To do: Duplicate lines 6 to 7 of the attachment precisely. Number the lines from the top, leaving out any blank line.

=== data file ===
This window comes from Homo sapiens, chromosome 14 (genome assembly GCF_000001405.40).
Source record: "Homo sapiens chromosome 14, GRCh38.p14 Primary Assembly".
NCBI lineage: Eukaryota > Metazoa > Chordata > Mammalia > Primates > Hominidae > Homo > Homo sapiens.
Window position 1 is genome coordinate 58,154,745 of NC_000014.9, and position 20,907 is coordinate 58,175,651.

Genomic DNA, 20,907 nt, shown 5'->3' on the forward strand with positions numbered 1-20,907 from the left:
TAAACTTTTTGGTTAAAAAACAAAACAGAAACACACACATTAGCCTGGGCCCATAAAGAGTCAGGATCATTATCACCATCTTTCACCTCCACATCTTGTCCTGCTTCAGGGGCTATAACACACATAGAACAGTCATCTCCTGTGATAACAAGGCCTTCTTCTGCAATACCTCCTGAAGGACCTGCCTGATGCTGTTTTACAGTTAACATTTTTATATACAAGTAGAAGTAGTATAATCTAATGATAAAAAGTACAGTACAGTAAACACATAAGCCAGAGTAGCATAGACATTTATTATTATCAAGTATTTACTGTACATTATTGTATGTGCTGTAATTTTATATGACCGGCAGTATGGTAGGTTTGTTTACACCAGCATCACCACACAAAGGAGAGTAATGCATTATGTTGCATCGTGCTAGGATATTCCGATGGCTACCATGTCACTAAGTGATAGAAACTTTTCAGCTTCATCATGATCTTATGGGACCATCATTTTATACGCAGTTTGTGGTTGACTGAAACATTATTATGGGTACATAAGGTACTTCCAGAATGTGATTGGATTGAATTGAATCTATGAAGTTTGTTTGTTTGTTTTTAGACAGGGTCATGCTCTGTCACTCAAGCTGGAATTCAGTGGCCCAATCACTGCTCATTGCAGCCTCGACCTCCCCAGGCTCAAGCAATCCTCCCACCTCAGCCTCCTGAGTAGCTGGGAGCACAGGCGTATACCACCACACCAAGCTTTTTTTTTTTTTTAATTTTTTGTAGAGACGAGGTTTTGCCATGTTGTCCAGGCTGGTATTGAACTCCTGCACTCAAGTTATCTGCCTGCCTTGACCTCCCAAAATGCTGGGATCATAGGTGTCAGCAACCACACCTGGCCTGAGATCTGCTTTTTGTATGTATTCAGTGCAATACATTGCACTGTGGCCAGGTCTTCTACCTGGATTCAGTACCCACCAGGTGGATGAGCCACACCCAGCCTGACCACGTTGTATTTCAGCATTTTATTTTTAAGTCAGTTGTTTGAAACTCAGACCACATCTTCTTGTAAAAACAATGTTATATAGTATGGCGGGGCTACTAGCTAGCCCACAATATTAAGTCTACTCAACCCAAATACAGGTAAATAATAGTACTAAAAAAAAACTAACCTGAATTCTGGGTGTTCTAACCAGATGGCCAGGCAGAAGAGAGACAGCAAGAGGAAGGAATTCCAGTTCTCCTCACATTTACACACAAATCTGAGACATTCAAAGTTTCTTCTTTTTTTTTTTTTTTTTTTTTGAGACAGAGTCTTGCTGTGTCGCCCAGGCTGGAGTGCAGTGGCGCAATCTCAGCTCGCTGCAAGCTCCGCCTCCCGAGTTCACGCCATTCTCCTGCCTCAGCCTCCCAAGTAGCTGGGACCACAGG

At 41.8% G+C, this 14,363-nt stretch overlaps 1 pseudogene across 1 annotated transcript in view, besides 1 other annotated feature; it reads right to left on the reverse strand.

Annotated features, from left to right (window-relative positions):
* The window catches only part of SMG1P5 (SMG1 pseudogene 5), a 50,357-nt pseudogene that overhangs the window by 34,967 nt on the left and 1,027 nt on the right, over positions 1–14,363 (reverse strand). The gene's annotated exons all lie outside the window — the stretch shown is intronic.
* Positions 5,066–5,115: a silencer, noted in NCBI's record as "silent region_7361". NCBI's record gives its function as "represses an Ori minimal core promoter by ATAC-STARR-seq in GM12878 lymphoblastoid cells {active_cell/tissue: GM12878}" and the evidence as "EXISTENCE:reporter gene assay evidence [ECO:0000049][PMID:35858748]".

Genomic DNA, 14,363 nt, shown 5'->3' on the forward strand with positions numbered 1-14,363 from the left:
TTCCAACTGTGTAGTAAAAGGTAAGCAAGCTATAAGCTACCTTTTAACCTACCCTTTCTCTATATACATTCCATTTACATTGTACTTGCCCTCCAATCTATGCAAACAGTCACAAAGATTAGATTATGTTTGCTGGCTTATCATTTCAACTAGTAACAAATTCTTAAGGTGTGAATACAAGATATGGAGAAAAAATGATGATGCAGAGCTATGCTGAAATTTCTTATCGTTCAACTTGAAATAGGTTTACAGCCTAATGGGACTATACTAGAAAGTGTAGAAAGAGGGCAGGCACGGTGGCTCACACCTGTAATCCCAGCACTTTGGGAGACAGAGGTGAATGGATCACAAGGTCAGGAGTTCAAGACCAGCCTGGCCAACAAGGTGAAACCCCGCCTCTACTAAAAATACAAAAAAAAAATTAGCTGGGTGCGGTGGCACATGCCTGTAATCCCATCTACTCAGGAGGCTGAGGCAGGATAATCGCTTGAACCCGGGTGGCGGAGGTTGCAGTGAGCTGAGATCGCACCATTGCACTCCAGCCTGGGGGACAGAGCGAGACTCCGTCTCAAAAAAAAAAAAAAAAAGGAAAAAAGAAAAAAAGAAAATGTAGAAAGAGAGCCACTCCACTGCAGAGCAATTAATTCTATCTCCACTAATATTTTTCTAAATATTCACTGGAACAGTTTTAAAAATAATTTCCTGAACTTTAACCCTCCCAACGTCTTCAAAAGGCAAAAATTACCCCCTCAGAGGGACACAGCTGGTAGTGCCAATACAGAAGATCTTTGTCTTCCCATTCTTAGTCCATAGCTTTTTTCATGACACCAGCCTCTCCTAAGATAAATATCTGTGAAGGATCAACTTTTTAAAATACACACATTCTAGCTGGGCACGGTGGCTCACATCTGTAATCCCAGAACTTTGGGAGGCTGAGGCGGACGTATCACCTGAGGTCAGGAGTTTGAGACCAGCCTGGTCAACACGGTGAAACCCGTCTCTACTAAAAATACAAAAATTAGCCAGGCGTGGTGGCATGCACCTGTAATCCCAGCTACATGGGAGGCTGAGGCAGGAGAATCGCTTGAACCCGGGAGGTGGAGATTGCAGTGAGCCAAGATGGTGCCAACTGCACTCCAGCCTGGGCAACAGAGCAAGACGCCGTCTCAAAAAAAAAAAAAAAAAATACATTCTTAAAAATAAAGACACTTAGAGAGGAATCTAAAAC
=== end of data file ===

TAAACTTTTTGGTTAAAAAACAAAACAGAAACACACACATTAGCCTGGGCCCATAAAGAGTCAGGATCATTATCACCATCTTTCACCTCCACATCTTGTCCTGCTTCAGGGGCTATAACACACATAGAACAGTCATCTCCTGTGATAACAAGGCCTTCTTCTGCAATACCTCCTGAAGGACCTGCCTGATGCTGTTTTACAGTTAACATTTTTATATACAAGTAGAAGTAGTATAATCTAATGATAAAAAGTACAGTACAGTAAACACATAAGCCAGAGTAGCATAGACATTTATTATTATCAAGTATTTACTGTACATTATTGTATGTGCTGTAATTTTATATGACCGGCAGTATGGTAGGTTTGTTTACACCAGCATCACCACACAAAGGAGAGTAATGCATTATGTTGCATCGTGCTAGGATATTCCGATGGCTACCATGTCACTAAGTGATAGAAACTTTTCAGCTTCATCATGATCTTATGGGACCATCATTTTATACGCAGTTTGTGGTTGACTGAAACATTATTATGGGTACATAAGGTACTTCCAGAATGTGATTGGATTGAATTGAATCTATGAAGTTTGTTTGTTTGTTTTTAGACAGGGTCATGCTCTGTCACTCAAGCTGGAATTCAGTGGCCCAATCACTGCTCATTGCAGCCTCGACCTCCCCAGGCTCAAGCAATCCTCCCACCTCAGCCTCCTGAGTAGCTGGGAGCACAGGCGTATACCACCACACCAAGCTTTTTTTTTTTTTTAATTTTTTGTAGAGACGAGGTTTTGCCATGTTGTCCAGGCTGGTATTGAACTCCTGCACTCAAGTTATCTGCCTGCCTTGACCTCCCAAAATGCTGGGATCATAGGTGTCAGCAACCACACCTGGCCTGAGATCTGCTTTTTGTATGTATTCAGTGCAATACATTGCACTGTGGCCAGGTCTTCTACCTGGATTCAGTACCCACCAGGTGGATGAGCCACACCCAGCCTGACCACGTTGTATTTCAGCATTTTATTTTTAAGTCAGTTGTTTGAAACTCAGACCACATCTTCTTGTAAAAACAATGTTATATAGTATGGCGGGGCTACTAGCTAGCCCACAATATTAAGTCTACTCAACCCAAATACAGGTAAATAATAGTACTAAAAAAAAACTAACCTGAATTCTGGGTGTTCTAACCAGATGGCCAGGCAGAAGAGAGACAGCAAGAGGAAGGAATTCCAGTTCTCCTCACATTTACACACAAATCTGAGACATTCAAAGTTTCTTCTTTTTTTTTTTTTTTTTTTTTGAGACAGAGTCTTGCTGTGTCGCCCAGGCTGGAGTGCAGTGGCGCAATCTCAGCTCGCTGCAAGCTCCGCCTCCCGAGTTCACGCCATTCTCCTGCCTCAGCCTCCCAAGTAGCTGGGACCACAGG

At 41.8% G+C, this 14,363-nt stretch overlaps 1 pseudogene across 1 annotated transcript in view, besides 1 other annotated feature; it reads right to left on the reverse strand.